City of the Village of Clarkston approves 2024-25 fiscal year budget, millage rate

By Megan Kelley
Clarkston News Editor
The City of the Village of Clarkston unanimously approved its 2024-25 fiscal year budget and millage rate earlier this month during its regularly scheduled meeting on June 10.
The budget was presented and a public hearing was held on May 24.
The millage rate approved was for 10.978 mills, down from the previous millage rate of 11.669 due to a .691 reduction in the Clarkston Independence District Library millage.
Additionally, the city’s taxable value has increased to $60.4 million from $56.4 million effective July 1.
The proposed budget for the upcoming fiscal year includes a general fund revenue of $856,877 and a projected general fund expenditure of $851,796. This would reduce the fund balance from an estimated $270,451 to $149,032.
“Income expected is $856,877. Largely the biggest increase of that, of course, is the actual tax and that’s not because our millage is going up, our millage is going down, but assessed values in the city have made some healthy improvements,” said City Manager Jonathan Smith. “While, Headlee (tax limitations) is driving the millage rates down, our actual income is going up because of property taxes and property assessed value is going up. It also means your actual market value is going up. Everyone should feel really good about that.”
The budget also includes a five year capital improvement plan that was reviewed by the planning commission for the 2025-26 fiscal year to the 2029-2030 fiscal year. The improvement plan identified 25 prioritized projects and proposed funding sources.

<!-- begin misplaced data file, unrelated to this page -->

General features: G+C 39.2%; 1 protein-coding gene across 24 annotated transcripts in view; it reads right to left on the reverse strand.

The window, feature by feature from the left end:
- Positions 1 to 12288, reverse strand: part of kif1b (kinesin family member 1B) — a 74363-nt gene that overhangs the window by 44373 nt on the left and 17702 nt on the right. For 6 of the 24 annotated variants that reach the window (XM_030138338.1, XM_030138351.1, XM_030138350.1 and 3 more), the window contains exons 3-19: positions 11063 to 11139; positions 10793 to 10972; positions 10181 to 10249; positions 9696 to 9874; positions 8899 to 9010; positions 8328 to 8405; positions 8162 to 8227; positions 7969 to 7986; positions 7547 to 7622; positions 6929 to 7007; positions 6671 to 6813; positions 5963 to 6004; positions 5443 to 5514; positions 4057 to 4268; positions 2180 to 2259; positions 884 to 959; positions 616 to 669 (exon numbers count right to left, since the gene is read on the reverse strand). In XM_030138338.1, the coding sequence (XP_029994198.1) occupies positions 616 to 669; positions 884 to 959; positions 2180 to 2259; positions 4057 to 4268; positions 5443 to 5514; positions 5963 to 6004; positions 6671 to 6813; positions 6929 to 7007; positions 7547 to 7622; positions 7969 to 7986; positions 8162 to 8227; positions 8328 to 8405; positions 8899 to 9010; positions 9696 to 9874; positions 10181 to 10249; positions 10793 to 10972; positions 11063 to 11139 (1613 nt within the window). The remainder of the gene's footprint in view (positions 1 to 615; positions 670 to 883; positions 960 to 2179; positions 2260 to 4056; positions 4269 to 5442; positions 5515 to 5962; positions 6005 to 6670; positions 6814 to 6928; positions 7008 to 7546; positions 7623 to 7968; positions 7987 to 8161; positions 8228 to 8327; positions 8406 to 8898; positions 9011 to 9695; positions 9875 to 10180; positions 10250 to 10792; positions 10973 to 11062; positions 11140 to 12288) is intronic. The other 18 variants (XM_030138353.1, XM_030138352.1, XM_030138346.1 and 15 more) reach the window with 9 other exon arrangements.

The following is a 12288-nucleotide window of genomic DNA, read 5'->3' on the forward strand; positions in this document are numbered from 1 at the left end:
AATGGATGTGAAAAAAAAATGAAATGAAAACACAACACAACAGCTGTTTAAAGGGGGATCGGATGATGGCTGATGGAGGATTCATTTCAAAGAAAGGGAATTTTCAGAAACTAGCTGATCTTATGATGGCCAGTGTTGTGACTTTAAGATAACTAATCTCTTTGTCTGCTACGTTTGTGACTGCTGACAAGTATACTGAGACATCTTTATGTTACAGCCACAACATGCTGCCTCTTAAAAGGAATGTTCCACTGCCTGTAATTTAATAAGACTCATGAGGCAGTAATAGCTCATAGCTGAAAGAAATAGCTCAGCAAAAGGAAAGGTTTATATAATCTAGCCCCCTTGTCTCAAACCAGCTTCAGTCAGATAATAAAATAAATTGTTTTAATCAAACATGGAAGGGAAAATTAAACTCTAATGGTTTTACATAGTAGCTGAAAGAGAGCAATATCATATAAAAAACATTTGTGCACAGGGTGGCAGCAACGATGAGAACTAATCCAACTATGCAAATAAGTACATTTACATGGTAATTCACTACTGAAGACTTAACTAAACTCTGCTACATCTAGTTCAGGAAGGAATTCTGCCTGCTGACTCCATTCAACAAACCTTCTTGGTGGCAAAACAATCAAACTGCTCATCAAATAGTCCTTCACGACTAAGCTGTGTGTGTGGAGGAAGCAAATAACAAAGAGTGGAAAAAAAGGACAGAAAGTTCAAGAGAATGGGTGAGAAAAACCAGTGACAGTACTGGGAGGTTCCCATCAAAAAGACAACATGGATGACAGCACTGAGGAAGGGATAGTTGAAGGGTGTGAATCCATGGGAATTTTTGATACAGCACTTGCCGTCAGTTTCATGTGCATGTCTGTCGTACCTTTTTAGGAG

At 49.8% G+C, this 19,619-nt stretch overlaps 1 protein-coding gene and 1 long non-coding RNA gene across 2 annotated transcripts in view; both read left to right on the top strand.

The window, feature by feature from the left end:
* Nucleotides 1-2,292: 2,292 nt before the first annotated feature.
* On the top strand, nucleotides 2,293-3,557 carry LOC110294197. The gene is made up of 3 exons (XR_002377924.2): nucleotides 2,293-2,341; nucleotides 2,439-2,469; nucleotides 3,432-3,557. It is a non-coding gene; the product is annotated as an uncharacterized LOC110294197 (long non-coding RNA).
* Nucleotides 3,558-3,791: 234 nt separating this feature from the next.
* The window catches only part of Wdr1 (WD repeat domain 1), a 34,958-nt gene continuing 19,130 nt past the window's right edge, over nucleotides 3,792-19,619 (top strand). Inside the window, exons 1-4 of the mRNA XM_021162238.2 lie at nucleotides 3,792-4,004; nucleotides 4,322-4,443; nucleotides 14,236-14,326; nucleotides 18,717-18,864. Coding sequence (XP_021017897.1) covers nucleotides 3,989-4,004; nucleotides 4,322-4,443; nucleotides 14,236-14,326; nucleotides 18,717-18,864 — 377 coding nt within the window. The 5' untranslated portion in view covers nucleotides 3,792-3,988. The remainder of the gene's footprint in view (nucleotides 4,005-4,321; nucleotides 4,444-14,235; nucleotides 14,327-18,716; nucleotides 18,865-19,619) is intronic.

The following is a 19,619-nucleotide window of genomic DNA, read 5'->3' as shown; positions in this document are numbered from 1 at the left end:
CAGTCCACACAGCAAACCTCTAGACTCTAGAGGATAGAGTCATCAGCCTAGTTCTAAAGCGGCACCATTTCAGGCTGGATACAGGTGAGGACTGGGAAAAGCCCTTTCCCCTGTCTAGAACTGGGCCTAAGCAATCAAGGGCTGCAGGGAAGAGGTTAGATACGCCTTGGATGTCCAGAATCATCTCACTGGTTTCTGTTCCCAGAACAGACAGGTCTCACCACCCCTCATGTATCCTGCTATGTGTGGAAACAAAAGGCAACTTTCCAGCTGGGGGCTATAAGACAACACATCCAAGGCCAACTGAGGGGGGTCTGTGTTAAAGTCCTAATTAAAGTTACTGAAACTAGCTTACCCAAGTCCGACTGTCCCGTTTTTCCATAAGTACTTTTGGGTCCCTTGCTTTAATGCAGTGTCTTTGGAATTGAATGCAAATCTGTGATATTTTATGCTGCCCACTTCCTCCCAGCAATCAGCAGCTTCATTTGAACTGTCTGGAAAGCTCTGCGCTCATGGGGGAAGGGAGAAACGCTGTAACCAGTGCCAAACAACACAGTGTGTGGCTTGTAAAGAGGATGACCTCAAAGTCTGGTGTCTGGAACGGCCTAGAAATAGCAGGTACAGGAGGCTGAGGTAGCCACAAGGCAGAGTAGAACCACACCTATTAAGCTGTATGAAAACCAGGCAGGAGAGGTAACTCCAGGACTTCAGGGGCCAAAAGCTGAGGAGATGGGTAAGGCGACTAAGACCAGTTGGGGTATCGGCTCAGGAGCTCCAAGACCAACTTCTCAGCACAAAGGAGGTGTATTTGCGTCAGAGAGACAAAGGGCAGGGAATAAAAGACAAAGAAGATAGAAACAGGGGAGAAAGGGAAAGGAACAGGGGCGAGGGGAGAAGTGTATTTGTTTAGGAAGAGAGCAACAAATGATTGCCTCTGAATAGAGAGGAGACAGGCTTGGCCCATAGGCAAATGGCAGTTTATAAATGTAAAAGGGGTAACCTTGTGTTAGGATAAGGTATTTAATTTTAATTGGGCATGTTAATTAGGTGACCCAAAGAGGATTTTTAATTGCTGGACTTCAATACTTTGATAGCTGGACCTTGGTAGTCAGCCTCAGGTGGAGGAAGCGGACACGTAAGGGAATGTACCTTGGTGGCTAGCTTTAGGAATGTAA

According to city documents, proposed projects listed are $200,000 for road repaving, $40,000 for sidewalk repairs, $35,000 for document scanning, $10,000 for the Mill Pond dam and salary increases. With other additional improvements, the grand total for expected improvements is about $326,500.
“We have $326,000 of expenditure planned for this year. That’s a lot for this small city. So, that’s not sustainable. That’s not something we can do every year but we’re doing it this year because we’re taking $100,000 out of the parking fund and $100,000 out of the local road fund,” said Smith. “I think this is a really strong story and we’re doing a lot of good things for improvements to the city and at the same time keeping our fund balance at the appropriate level.”
Employees of the city will be receiving a 4% raise, with the exception of James Turner, DPW Supervisor who received a 6% raise.
“We feel 4% is a good average increase year over year for the staff,” Smith said. “I made one exception and that was with Jimmy (James Turner) because I talked with Jimmy specifically about what he needs to stay and that would be a 6% increase.”

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